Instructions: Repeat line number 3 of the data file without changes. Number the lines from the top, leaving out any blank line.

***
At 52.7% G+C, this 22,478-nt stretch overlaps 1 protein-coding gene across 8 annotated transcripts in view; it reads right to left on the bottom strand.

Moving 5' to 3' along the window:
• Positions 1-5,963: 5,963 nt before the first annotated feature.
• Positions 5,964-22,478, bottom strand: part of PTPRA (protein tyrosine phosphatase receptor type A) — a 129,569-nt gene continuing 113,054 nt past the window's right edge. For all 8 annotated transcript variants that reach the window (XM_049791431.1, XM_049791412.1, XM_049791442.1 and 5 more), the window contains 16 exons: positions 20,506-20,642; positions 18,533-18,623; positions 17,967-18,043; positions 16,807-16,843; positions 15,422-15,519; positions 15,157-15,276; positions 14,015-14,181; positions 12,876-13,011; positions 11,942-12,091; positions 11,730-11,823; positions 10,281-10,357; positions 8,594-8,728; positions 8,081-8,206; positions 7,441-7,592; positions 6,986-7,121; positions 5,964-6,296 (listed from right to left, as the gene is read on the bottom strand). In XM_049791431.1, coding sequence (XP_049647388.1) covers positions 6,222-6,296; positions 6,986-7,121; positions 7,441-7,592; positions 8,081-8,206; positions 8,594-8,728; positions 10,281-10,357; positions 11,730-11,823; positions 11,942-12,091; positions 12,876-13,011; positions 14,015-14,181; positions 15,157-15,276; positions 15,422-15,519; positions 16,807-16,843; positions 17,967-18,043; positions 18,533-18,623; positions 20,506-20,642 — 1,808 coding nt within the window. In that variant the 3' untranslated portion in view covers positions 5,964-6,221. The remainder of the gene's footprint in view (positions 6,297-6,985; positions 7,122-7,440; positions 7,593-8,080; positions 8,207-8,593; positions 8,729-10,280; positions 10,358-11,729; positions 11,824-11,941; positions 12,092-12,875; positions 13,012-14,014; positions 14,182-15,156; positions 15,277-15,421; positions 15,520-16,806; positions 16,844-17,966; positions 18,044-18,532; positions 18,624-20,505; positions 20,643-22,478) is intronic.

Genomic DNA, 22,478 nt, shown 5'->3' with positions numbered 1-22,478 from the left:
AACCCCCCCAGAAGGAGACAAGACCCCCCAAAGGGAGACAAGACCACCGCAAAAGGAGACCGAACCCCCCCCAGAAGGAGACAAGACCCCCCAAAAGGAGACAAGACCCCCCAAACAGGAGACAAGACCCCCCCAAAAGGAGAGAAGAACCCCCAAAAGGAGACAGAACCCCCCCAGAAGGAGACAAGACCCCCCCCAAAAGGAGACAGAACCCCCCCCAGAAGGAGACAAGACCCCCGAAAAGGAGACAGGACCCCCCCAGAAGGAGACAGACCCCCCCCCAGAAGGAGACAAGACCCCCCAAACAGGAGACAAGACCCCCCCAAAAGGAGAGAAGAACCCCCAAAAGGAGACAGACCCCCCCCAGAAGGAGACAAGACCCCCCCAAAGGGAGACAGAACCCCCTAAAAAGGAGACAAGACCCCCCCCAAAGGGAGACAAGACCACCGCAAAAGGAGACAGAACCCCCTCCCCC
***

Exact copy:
• Positions 1-5,963: 5,963 nt before the first annotated feature.